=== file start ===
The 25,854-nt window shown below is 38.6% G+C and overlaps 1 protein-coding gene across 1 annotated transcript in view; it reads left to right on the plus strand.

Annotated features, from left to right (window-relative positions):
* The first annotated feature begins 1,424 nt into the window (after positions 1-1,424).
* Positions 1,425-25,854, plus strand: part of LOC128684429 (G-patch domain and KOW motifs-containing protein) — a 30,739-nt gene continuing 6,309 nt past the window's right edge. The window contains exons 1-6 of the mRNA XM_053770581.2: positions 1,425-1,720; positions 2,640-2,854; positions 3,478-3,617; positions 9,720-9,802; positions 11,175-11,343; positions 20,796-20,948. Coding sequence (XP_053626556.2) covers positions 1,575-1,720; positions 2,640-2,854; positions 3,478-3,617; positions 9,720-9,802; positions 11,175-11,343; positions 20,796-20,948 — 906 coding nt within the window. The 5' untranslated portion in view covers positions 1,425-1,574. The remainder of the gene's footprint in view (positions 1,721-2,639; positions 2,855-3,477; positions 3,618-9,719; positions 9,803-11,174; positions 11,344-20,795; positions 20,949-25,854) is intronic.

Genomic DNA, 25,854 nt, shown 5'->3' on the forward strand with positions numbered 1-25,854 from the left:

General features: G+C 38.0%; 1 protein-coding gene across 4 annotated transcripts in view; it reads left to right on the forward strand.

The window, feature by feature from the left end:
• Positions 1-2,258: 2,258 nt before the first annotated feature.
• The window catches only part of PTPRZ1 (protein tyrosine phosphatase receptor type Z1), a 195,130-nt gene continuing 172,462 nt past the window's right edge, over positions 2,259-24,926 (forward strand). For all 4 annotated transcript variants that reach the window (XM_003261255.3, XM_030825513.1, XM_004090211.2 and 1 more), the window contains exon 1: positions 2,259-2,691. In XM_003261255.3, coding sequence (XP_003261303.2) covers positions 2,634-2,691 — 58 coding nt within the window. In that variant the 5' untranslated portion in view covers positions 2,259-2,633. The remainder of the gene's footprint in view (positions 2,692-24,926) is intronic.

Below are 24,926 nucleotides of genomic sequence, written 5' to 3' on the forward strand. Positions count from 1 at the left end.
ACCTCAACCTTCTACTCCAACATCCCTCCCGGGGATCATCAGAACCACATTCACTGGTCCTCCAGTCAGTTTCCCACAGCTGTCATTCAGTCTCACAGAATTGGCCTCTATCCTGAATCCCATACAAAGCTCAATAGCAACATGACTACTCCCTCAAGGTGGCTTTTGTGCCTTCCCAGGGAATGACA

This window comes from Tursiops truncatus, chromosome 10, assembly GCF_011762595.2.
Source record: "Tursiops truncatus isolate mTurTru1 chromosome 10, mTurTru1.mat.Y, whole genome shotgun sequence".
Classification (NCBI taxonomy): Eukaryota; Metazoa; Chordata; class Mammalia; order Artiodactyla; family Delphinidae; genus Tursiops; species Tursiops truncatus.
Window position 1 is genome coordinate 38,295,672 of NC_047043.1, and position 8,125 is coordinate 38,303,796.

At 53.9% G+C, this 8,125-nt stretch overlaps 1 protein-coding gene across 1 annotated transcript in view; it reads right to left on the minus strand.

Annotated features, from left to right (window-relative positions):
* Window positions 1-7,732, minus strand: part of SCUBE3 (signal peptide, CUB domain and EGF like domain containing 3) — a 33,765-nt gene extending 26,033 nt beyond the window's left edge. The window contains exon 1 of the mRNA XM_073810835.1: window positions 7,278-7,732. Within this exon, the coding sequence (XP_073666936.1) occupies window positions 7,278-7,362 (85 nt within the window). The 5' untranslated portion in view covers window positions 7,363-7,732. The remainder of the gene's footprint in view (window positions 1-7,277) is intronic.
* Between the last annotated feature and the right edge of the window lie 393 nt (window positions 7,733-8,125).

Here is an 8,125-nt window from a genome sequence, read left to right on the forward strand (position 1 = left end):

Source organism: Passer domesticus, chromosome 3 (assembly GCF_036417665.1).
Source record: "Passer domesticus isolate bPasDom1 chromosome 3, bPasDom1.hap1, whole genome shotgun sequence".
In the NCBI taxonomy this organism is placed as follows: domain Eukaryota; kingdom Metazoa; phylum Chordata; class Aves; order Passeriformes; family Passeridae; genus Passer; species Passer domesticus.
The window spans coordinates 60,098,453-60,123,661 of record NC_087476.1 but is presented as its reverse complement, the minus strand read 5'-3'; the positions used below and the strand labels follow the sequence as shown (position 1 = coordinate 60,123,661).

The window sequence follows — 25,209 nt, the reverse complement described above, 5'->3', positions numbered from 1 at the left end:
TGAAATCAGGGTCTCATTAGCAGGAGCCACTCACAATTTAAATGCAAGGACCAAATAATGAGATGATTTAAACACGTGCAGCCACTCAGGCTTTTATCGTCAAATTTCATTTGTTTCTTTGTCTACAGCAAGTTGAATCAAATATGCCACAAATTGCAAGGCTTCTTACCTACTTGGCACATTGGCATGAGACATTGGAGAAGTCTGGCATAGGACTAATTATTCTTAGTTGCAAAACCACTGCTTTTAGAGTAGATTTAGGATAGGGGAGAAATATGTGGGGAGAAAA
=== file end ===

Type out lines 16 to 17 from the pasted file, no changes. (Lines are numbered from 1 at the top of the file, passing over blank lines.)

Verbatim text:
At 53.9% G+C, this 8,125-nt stretch overlaps 1 protein-coding gene across 1 annotated transcript in view; it reads right to left on the minus strand.

Annotated features, from left to right (window-relative positions):